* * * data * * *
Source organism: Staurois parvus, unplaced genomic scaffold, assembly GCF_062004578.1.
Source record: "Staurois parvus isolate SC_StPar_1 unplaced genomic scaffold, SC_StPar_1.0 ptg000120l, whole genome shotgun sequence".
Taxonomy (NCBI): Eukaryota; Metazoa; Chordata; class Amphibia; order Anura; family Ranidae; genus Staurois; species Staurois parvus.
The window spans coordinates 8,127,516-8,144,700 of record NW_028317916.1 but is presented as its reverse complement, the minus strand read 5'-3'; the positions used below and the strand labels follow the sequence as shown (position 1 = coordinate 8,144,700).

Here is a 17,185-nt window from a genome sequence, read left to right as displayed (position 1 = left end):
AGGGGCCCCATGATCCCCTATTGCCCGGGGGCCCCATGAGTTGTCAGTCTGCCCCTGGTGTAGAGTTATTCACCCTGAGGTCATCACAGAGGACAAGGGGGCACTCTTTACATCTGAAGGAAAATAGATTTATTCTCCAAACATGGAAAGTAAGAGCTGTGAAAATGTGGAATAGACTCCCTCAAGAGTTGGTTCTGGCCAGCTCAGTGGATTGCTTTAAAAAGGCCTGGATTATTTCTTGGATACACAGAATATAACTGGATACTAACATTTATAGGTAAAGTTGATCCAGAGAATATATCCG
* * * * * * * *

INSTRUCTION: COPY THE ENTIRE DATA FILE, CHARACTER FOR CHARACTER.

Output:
Source organism: Staurois parvus, unplaced genomic scaffold, assembly GCF_062004578.1.
Source record: "Staurois parvus isolate SC_StPar_1 unplaced genomic scaffold, SC_StPar_1.0 ptg000120l, whole genome shotgun sequence".
Taxonomy (NCBI): Eukaryota; Metazoa; Chordata; class Amphibia; order Anura; family Ranidae; genus Staurois; species Staurois parvus.
The window spans coordinates 8,127,516-8,144,700 of record NW_028317916.1 but is presented as its reverse complement, the minus strand read 5'-3'; the positions used below and the strand labels follow the sequence as shown (position 1 = coordinate 8,144,700).

Here is a 17,185-nt window from a genome sequence, read left to right as displayed (position 1 = left end):
AGGGGCCCCATGATCCCCTATTGCCCGGGGGCCCCATGAGTTGTCAGTCTGCCCCTGGTGTAGAGTTATTCACCCTGAGGTCATCACAGAGGACAAGGGGGCACTCTTTACATCTGAAGGAAAATAGATTTATTCTCCAAACATGGAAAGTAAGAGCTGTGAAAATGTGGAATAGACTCCCTCAAGAGTTGGTTCTGGCCAGCTCAGTGGATTGCTTTAAAAAGGCCTGGATTATTTCTTGGATACACAGAATATAACTGGATACTAACATTTATAGGTAAAGTTGATCCAGAGAATATATCCG